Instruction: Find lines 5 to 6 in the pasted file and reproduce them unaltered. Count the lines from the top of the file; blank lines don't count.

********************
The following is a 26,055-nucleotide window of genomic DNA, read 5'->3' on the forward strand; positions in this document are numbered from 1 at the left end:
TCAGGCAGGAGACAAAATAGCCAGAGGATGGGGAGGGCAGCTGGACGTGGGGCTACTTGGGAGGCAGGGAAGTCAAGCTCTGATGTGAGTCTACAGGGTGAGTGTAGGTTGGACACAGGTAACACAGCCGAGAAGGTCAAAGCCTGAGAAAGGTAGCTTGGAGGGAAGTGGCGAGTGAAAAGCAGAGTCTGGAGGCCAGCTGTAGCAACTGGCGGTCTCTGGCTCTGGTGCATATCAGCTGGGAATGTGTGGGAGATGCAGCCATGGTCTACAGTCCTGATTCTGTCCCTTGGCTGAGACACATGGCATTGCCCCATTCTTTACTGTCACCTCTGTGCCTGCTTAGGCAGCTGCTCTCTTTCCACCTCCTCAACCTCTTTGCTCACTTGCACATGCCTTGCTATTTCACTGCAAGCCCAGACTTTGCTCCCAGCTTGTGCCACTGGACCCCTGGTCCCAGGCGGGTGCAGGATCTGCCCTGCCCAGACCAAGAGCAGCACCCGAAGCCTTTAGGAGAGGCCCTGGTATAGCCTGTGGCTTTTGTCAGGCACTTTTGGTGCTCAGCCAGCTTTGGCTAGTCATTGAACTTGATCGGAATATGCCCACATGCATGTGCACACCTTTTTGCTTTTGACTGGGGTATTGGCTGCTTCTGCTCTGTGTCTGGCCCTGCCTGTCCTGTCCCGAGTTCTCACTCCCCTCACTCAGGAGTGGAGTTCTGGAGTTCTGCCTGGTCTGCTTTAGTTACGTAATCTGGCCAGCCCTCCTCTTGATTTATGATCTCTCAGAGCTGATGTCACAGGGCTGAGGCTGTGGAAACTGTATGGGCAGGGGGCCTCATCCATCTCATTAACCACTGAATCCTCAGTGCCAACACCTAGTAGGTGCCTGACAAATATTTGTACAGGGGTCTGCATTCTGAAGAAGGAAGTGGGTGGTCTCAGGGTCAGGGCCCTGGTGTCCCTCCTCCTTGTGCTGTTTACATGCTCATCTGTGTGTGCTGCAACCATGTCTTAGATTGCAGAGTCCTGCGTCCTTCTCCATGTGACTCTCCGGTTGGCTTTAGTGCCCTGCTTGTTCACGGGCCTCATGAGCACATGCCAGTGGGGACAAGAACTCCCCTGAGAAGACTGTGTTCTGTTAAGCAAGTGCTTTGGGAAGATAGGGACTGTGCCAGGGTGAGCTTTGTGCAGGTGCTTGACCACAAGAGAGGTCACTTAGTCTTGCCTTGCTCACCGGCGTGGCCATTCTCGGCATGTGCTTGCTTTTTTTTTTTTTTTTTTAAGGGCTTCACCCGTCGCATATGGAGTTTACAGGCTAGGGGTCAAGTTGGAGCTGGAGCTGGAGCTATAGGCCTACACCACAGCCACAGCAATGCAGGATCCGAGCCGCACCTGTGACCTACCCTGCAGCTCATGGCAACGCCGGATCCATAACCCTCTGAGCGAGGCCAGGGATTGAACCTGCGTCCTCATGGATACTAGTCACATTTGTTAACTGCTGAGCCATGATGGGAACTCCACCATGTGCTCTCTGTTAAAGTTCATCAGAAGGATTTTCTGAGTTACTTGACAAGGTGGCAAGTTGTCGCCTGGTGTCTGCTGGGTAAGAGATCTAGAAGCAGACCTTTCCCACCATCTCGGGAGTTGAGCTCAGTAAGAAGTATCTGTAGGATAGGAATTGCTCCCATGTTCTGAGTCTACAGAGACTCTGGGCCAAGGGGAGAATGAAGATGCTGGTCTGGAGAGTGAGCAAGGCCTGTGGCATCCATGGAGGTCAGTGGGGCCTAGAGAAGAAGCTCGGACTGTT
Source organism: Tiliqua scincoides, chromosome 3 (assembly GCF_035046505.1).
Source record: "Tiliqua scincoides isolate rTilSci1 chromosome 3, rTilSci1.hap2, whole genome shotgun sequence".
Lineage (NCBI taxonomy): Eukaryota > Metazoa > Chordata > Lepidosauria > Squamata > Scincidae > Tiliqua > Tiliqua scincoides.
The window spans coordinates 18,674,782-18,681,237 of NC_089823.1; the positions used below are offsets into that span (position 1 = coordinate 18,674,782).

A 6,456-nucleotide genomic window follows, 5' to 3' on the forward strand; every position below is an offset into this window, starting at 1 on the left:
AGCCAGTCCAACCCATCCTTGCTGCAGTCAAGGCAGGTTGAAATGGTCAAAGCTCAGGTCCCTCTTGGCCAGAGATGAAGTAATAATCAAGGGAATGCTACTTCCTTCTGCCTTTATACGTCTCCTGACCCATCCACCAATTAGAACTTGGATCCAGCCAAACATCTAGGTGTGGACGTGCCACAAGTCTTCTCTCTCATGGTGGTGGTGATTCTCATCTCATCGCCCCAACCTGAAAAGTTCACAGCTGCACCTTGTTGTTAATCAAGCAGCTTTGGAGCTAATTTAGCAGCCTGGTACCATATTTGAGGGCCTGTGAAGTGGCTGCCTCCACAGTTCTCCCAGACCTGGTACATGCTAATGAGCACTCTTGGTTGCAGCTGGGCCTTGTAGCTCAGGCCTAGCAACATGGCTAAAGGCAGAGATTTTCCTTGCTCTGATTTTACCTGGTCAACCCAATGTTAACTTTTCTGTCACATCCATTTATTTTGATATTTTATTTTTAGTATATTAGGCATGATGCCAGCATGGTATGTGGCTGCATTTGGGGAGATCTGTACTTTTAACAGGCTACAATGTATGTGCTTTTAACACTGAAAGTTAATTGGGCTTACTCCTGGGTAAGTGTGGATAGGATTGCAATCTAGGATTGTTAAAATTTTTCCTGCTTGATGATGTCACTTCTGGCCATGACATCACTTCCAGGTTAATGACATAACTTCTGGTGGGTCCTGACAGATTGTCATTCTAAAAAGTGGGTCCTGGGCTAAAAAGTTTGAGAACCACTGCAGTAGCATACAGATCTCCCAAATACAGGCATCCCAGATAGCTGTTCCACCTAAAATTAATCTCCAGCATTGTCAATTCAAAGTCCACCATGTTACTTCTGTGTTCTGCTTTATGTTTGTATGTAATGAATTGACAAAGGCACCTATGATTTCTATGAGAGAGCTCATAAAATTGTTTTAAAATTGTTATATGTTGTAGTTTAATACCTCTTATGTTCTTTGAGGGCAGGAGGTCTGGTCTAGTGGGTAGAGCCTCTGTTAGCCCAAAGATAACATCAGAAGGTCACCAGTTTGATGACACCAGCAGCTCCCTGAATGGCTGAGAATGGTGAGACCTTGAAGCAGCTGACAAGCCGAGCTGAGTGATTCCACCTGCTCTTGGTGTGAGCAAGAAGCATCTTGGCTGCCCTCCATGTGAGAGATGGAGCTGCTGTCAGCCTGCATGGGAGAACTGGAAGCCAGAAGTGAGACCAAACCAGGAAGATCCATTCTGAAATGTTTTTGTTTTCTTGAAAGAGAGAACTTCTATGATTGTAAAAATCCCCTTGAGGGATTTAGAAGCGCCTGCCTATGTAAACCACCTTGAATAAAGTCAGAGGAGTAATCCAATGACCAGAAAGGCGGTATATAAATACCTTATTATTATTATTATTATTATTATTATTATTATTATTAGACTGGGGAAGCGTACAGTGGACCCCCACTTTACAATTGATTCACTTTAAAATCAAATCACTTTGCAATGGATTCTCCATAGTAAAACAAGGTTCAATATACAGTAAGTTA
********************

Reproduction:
Lineage (NCBI taxonomy): Eukaryota > Metazoa > Chordata > Lepidosauria > Squamata > Scincidae > Tiliqua > Tiliqua scincoides.
The window spans coordinates 18,674,782-18,681,237 of NC_089823.1; the positions used below are offsets into that span (position 1 = coordinate 18,674,782).